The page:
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About eponine997

  • Rank
    Double Shot

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  • Gender
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  • Application Season
    2013 Fall
  • Program
    Political Science

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  1. I'd highly advise against this. Websites, particularly if a graduate school has one deadline for ALL programs, can become overloaded, your internet might choose that night to be extra slow, etc. etc. Give yourself AT LEAST 1 business day before the deadline. Last year there was a program (very low on my list), I waited until the deadline and couldn't connect to the website, trying consistently for several hours - in the end I decided to save myself the $75. No regrets apart from having already sent them transcripts and GRE scores... but had it been my first choice I would have cried myself
  2. Your scanned transcripts are just as official as electronic transcripts you send - which is to say unofficial. As long as the electronic transcripts indicate that they are clearly from the school and have your coursework, grades and other relevant notes in a readable format, it shouldn't be a problem. Any school that admits you will require your official (signed and sealed) transcripts before you matriculate, so there is no advantage to lying/altering/forging transcripts. (I know that's not what you're doing, but it is the reason why they won't care if it appears as "modified")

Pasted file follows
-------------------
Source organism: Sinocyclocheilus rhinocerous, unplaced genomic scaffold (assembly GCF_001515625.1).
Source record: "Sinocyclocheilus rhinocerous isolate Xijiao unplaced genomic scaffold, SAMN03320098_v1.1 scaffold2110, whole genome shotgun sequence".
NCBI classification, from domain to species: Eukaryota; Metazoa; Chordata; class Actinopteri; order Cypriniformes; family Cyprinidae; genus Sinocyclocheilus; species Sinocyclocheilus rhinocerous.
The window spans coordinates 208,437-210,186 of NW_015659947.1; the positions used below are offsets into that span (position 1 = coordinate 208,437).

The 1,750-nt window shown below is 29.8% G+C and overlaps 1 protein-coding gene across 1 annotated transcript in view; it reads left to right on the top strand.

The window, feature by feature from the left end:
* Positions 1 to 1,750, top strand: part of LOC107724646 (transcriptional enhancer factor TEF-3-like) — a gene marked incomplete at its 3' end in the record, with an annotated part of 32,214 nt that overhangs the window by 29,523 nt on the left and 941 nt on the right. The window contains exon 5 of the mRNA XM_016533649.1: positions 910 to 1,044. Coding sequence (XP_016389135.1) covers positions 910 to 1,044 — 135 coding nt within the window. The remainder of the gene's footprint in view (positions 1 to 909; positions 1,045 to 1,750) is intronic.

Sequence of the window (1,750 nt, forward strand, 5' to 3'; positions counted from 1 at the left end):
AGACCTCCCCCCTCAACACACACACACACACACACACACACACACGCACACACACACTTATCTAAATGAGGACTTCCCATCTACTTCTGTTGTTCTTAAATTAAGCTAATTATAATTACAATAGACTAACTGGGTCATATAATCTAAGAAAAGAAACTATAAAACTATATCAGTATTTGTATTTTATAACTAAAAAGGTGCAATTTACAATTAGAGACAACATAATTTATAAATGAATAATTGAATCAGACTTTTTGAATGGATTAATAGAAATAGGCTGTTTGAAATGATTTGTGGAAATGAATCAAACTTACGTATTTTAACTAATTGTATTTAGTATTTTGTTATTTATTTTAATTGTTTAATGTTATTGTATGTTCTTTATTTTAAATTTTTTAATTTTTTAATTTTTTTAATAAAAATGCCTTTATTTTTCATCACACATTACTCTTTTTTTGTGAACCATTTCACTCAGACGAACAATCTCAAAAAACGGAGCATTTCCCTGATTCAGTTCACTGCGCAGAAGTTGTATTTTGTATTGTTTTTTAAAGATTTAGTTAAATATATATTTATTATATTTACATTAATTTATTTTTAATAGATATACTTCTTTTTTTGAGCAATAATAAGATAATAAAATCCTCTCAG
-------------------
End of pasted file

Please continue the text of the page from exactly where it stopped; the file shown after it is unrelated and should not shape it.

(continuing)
3. Also anecdotal, a friend of mine majored in philosophy and literature, after some RA work and professional (research related) experience, got into a number of good programs and then did very well on the job market. Similar, this friend also ended up with a strong focus on formal theory and methods. From what I gather (when coming from outside the discipline) you need to be able to tell a compelling story about how your previous experience led you to pursue a PS PhD, how that experience and background has shaped your research interests, and that you know enough about political science as a di